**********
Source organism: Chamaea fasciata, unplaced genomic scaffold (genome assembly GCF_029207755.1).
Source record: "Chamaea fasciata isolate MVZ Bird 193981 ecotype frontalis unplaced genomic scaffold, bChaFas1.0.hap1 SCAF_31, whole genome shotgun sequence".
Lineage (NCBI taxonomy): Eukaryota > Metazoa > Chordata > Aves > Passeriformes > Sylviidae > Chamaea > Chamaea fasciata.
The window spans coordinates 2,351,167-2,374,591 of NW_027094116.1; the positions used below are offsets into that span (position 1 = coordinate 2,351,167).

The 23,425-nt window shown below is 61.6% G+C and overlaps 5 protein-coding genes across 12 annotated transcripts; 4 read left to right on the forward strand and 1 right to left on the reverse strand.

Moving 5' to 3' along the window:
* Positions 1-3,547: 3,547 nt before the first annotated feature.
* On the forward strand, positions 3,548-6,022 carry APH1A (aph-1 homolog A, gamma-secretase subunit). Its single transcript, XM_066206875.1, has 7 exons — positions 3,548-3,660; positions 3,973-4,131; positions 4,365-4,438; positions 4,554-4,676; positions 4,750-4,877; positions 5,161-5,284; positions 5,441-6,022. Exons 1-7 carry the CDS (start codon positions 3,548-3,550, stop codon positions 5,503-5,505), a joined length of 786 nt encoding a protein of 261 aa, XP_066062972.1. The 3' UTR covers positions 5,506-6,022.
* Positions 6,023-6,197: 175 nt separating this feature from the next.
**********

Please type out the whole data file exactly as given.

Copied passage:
Source organism: Chamaea fasciata, unplaced genomic scaffold (genome assembly GCF_029207755.1).
Source record: "Chamaea fasciata isolate MVZ Bird 193981 ecotype frontalis unplaced genomic scaffold, bChaFas1.0.hap1 SCAF_31, whole genome shotgun sequence".
Lineage (NCBI taxonomy): Eukaryota > Metazoa > Chordata > Aves > Passeriformes > Sylviidae > Chamaea > Chamaea fasciata.
The window spans coordinates 2,351,167-2,374,591 of NW_027094116.1; the positions used below are offsets into that span (position 1 = coordinate 2,351,167).

The 23,425-nt window shown below is 61.6% G+C and overlaps 5 protein-coding genes across 12 annotated transcripts; 4 read left to right on the forward strand and 1 right to left on the reverse strand.

Moving 5' to 3' along the window:
* Positions 1-3,547: 3,547 nt before the first annotated feature.
* On the forward strand, positions 3,548-6,022 carry APH1A (aph-1 homolog A, gamma-secretase subunit). Its single transcript, XM_066206875.1, has 7 exons — positions 3,548-3,660; positions 3,973-4,131; positions 4,365-4,438; positions 4,554-4,676; positions 4,750-4,877; positions 5,161-5,284; positions 5,441-6,022. Exons 1-7 carry the CDS (start codon positions 3,548-3,550, stop codon positions 5,503-5,505), a joined length of 786 nt encoding a protein of 261 aa, XP_066062972.1. The 3' UTR covers positions 5,506-6,022.
* Positions 6,023-6,197: 175 nt separating this feature from the next.